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In re Village of Saranac Lake

July 9, 2009


The opinion of the court was delivered by: Cardona, P.J.


(And Five Other Related Proceedings.)

Calendar Date: May 26, 2009

Before: Cardona, P.J., Rose, Kane, McCarthy and Garry, JJ.

Appeal from an order of the Supreme Court (Demarest, J.), entered July 25, 2008 in Franklin County, which, in six proceedings pursuant to EDPL article 4, among other things, partially granted the motion of respondents Wayne Bujold and Denise Bujold seeking the remediation of allegedly defective repairs and awarded counsel fees.

In August 2005, petitioner commenced the instant proceedings pursuant to EDPL article 4 seeking to exercise its eminent domain power to obtain easements from, among others, respondents Wayne Bujold and Denise Bujold (hereinafter collectively referred to as respondents) in order to install, repair or replace sewer lines under the affected property. Shortly thereafter, petitioner sought, by order to show cause, to gain immediate access to respondents' property pursuant to EDPL 402 (B) (6) so as to enable it to complete what it characterized as emergency repairs on the existing sewer line. In an order dated August 22, 2005, Supreme Court granted immediate access to respondents' property, directing that petitioner deposit the sum of $2,000 with the Franklin County Clerk's office. Petitioner thereafter commenced work on respondents' property, which was completed in early 2006. In the meantime, respondents, as well as other similarly situated property owners, submitted answers and objections to the petitions. In April 2006, Supreme Court ordered a hearing on the issues of, among other things, the scope of the easements sought by petitioner. Prior to completion of the hearing, the parties engaged in settlement negotiations. However, those discussions failed to resolve all disputed matters and it appears the hearing was not concluded.

Thereafter, respondents moved, in June 2008, by order to show cause, for an order directing, among other things, petitioner to return respondents' "property to the condition that it was prior to the replacement of the sewer line," including the repair of allegedly unsafe conditions in the vicinity of the covered manholes that had been installed. Respondents also sought an award of counsel fees pursuant to 22 NYCRR 130-1.1. Supreme Court denied injunctive relief as well as respondents' other requests, except that the court ordered petitioner to make certain repairs related to the manholes and awarded respondents counsel fees in the amount of $5,000.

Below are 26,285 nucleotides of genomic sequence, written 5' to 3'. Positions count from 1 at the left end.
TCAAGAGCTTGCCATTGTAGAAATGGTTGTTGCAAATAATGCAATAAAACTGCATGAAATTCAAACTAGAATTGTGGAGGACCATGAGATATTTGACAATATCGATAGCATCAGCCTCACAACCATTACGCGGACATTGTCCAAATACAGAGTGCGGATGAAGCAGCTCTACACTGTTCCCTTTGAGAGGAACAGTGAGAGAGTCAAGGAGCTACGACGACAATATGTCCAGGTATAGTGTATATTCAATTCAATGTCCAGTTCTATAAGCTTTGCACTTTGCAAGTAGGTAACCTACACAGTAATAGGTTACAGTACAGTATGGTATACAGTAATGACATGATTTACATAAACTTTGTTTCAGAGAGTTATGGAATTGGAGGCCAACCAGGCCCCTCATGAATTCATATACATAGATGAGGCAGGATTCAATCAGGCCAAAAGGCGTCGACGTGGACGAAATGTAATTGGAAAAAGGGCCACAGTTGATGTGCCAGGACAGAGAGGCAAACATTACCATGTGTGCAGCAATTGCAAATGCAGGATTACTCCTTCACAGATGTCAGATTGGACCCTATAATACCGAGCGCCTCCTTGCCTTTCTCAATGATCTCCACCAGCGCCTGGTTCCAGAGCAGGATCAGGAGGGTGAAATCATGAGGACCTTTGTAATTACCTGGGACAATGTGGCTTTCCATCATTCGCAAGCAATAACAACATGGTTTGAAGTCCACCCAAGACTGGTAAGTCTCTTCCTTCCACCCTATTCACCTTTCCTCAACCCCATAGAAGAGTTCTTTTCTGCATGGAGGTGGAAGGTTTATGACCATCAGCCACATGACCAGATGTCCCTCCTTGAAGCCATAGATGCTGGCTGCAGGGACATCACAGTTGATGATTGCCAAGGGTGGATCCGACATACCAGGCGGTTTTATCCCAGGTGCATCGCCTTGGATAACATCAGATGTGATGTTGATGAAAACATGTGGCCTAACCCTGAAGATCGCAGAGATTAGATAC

Initially, in this appeal, petitioner challenges the propriety of Supreme Court's order that it complete repair work to the area where the manholes were installed. According to petitioner, inasmuch as, among other things, the instant proceedings are still in the procedural posture of acquisition, and not at the compensation stage, the court's direction was premature. Significantly, the eminent domain process for the acquisition of real property under the EDPL proceeds through a number of steps (see generally Matter of 49 WB LLC, v Village of Haverstraw, 44 AD3d 226, 244-245 [2007]). A condemnor must initially determine that it will seek to exercise its powers of eminent domain for the public good (see EDPL 201, 204). Once that is done, the condemnor may bring a proceeding pursuant to EDPL article 4 to formally acquire title to the subject property (see EDPL 401). When the condemnor obtains such title, a claim for compensation ripens, which is redressable by the various proceedings authorized under EDPL articles 5 and 6 (see EDPL 501, 503, 601). Notably, this compensation includes recovery for the loss of the property itself as well as for the diminution of the value of the residual property, if only a portion is taken (see Murphy v State of New York, 14 AD3d 127, 132 [2004]; Matter of County of Schenectady [Pahl], 194 AD2d 1004, 1008 [1994], lv denied 84 NY2d 806 [1994]; Town of Fallsburgh v Silverman, 260 App Div 532, 532 [1940], affd 286 NY 594 [1941]; see also EDPL 701). Furthermore, in cases such as this involving the emergency section of EDPL 402 (B) (6), that statute provides that property owners will be compensated for damages to their land even if, among other things, the petition is ultimately dismissed or no award is made.